Smith v. McIver, 22 U.S. 532 (1824)
U.S. Supreme CourtSmith v. McIver, 22 U.S. 532 (1822)
Smith v. McIver
22 U.S. 532
In all cases of concurrent jurisdiction, the court which first has possession of the subject must determine it conclusively.
Although courts of equity have concurrent jurisdiction with courts of law in all matters of fraud, yet where the cause has already been tried and determined by a court of law, a court of equity cannot take cognizance of it unless there be the addition of some equitable circumstance to give jurisdiction.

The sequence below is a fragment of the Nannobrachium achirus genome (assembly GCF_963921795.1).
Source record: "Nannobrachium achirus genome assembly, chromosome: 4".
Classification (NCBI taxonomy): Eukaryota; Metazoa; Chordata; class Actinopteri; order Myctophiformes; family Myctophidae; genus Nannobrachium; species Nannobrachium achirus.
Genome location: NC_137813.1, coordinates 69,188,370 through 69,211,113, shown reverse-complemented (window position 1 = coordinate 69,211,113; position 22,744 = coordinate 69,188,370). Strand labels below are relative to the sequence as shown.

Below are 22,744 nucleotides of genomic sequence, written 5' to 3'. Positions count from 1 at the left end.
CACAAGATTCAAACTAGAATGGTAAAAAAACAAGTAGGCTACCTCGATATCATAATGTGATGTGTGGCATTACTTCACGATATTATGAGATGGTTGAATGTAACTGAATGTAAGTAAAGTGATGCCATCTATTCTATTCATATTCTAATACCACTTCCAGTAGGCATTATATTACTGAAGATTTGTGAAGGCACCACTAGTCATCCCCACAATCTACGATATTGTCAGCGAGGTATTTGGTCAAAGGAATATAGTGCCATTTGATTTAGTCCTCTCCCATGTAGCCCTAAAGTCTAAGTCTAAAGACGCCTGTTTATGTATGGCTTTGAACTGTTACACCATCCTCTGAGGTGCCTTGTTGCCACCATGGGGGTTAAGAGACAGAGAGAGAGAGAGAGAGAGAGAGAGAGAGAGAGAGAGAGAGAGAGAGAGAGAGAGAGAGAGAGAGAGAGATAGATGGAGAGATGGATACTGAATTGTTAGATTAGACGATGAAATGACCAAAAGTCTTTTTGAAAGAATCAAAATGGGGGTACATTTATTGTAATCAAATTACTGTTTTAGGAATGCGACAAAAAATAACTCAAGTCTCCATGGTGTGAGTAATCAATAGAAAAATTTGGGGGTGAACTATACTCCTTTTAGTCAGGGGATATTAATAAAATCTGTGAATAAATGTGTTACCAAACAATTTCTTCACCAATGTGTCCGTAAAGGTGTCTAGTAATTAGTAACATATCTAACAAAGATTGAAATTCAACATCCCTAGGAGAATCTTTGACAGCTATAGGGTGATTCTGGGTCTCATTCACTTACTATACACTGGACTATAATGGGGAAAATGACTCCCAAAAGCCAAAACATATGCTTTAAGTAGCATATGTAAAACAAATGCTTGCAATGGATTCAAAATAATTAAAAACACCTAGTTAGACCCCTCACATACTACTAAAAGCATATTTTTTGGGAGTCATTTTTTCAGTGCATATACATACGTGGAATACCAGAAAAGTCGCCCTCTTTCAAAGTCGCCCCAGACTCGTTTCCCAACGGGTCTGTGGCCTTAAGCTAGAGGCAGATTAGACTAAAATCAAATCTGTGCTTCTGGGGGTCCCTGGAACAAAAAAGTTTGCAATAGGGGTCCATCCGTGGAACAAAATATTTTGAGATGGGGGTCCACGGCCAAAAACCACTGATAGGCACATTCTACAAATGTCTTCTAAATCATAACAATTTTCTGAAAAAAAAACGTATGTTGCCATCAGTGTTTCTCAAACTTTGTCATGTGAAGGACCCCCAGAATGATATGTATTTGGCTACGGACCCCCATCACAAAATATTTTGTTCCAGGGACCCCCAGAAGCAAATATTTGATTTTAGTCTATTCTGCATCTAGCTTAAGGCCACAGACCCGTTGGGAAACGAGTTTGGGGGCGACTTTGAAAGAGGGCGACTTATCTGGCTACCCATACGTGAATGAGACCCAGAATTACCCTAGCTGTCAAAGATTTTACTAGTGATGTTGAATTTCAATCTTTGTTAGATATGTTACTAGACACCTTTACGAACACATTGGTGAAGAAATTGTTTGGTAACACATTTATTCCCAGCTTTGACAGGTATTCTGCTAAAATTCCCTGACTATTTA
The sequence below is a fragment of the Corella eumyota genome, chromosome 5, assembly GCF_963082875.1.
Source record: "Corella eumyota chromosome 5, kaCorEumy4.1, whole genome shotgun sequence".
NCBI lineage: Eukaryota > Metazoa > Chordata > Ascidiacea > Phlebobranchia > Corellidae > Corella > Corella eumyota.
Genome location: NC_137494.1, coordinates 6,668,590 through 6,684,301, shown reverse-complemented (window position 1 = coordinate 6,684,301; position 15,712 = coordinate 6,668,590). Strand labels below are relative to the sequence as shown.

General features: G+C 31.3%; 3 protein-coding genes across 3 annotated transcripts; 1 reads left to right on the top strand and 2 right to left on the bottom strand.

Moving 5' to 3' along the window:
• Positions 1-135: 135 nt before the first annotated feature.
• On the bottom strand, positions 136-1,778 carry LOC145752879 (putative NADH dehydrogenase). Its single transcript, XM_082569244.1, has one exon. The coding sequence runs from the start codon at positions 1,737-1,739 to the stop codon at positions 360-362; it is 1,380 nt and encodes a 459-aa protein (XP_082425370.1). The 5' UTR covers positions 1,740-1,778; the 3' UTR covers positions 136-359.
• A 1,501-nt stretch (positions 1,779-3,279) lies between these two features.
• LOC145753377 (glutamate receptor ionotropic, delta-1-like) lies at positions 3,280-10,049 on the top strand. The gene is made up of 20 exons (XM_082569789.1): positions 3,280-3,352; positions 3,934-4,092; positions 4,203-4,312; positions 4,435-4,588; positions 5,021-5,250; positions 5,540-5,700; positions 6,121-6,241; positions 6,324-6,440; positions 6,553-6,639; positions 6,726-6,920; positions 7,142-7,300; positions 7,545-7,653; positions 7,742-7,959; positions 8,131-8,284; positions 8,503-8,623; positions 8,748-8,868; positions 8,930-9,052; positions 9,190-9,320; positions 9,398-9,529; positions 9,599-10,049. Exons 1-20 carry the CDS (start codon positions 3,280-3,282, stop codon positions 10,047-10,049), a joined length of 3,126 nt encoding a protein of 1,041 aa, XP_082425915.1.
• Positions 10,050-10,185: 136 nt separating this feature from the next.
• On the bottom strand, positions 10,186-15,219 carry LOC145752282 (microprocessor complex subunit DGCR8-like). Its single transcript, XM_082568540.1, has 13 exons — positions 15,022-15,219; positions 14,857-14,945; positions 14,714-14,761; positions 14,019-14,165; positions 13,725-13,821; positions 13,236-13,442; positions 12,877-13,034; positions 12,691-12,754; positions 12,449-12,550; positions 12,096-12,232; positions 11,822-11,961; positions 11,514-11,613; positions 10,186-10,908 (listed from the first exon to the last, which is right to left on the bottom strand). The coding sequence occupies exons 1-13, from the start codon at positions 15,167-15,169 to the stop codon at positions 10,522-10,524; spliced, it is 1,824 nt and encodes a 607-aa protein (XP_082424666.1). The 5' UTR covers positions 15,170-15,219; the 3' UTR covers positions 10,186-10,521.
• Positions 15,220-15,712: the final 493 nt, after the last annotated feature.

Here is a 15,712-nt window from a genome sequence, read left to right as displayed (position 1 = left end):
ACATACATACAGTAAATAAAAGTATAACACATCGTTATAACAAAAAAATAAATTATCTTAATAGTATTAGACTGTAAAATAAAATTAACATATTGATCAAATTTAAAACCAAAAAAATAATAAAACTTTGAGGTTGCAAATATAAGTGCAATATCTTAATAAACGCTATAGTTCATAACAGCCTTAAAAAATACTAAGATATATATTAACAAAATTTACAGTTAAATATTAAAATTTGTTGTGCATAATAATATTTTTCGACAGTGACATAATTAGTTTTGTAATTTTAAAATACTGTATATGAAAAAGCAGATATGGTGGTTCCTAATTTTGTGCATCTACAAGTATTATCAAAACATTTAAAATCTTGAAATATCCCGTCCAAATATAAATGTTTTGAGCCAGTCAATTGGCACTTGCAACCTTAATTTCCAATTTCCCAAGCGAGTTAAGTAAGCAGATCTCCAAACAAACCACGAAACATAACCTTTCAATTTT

In such a case, some defect of testimony or other disability which a court of law cannot remove must be shown as a ground for resorting to a court of equity.